International Association for Cryptologic Research

International Association
for Cryptologic Research


Madhu Sudan


A Fuzzy Vault Scheme
Ari Juels Madhu Sudan
We describe a simple and novel cryptographic construction that we refer to as a {\em fuzzy vault}. A player Alice may place a secret value $\kappa$ in a fuzzy vault and ``lock'' it using a set $A$ of elements from some public universe $U$. If Bob tries to ``unlock'' the vault using a set $B$ of similar length, he obtains $\kappa$ only if $B$ is close to $A$, i.e., only if $A$ and $B$ overlap substantially. In constrast to previous constructions of this flavor, ours possesses the useful feature of {\em order invariance}, meaning that the ordering of $A$ and $B$ is immaterial to the functioning of the vault. As we show, our scheme enjoys provable security against a computationally unbounded attacker.
Chinese Remaindering with Errors
Oded Goldreich Dana Ron Madhu Sudan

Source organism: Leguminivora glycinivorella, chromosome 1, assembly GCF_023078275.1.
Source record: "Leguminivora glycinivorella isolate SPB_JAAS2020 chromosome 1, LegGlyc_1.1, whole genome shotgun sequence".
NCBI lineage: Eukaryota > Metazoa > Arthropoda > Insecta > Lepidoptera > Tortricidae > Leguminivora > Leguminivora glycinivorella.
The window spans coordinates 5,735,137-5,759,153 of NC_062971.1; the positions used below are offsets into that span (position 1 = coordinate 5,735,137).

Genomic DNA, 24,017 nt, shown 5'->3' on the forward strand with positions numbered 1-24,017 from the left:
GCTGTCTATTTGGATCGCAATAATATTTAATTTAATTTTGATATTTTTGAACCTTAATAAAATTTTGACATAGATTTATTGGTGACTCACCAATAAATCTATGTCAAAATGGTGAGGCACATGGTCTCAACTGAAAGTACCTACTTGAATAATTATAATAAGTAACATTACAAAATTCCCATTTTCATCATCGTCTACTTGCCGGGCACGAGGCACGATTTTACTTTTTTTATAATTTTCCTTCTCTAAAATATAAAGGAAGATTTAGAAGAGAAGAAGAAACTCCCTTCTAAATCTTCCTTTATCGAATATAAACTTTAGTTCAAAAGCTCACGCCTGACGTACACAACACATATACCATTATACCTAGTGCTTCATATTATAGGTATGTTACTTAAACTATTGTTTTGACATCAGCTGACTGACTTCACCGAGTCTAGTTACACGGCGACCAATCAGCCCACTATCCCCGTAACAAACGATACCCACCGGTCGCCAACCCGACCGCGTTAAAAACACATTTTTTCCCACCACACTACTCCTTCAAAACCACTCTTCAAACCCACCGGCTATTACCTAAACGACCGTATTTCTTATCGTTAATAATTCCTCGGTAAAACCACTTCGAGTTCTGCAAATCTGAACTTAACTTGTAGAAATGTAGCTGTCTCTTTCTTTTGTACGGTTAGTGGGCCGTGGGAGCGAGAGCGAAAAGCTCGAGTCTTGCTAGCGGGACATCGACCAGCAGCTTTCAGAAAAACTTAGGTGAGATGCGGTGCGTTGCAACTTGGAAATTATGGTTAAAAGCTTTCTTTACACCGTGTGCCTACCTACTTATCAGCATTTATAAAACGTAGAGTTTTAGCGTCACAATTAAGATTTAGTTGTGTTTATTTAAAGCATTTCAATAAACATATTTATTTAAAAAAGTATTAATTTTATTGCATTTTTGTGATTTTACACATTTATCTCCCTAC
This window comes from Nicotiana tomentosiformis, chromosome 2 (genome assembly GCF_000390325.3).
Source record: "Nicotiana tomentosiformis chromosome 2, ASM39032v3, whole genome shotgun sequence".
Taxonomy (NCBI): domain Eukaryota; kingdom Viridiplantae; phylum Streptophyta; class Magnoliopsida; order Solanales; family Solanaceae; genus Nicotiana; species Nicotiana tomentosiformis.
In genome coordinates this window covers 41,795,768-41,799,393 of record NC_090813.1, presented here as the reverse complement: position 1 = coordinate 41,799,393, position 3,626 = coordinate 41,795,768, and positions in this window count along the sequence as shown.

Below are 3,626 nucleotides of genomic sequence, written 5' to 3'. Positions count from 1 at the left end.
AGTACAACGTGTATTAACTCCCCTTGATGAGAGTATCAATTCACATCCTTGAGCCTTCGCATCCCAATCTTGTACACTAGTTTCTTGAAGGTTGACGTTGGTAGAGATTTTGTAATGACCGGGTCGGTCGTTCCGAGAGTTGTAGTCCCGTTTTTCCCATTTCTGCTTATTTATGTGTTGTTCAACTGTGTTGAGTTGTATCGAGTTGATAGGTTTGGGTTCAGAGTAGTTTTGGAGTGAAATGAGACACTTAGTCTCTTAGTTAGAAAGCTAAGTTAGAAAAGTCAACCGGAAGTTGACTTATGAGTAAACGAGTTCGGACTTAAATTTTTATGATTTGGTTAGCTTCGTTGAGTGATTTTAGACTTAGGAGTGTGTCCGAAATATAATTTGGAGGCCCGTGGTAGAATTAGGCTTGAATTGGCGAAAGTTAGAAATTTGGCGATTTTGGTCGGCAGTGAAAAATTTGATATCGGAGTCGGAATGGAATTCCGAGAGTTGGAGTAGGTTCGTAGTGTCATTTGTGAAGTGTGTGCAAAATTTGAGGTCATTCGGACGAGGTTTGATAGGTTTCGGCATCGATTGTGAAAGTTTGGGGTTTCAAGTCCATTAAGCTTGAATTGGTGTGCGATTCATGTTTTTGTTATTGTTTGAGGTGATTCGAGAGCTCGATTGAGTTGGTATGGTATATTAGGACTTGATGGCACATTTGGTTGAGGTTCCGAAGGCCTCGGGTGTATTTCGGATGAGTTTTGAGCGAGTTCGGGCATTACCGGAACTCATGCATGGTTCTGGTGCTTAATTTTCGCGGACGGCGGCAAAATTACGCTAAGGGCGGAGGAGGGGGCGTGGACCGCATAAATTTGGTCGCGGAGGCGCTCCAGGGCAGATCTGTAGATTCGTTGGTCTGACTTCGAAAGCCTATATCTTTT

The Chinese Remainder Theorem states that a positive integer m is uniquely specified by its remainder modulo k relatively prime integers p_1,...,p_k, provided m < \prod_{i=1}^k p_i. Thus the residues of m modulo relatively prime integers p_1 < p_2 < ... < p_n form a redundant representation of m if m <= \prod_{i=1}^k p_i and k < n. This suggests a number-theoretic construction of an ``error-correcting code'' that has been implicitly considered often in the past. In this paper we provide a new algorithmic tool to go with this error-correcting code: namely, a polynomial-time algorithm for error-correction. Specifically, given n residues r_1,...,r_n and an agreement parameter t, we find a list of all integers m < \prod_{i=1}^k p_i such that (m mod p_i) = r_i for at least t values of i in {1,...,n}, provided t = Omega(sqrt{kn (log p_n)/(log p_1)}). We also give a simpler algorithm to decode from a smaller number of errors, i.e., when t > n - (n-k)(log p_1)/(log p_1 + \log p_n). In such a case there is a unique integer which has such agreement with the sequence of residues. One consequence of our result is that is a strengthening of the relationship between average-case complexity of computing the permanent and its worst-case complexity. Specifically we show that if a polynomial time algorithm is able to guess the permanent of a random n x n matrix on 2n-bit integers modulo a random n-bit prime with inverse polynomial success rate, then #P=BPP. Previous results of this nature typically worked over a fixed prime moduli or assumed very small (though non-negligible) error probability (as opposed to small but non-negligible success probability).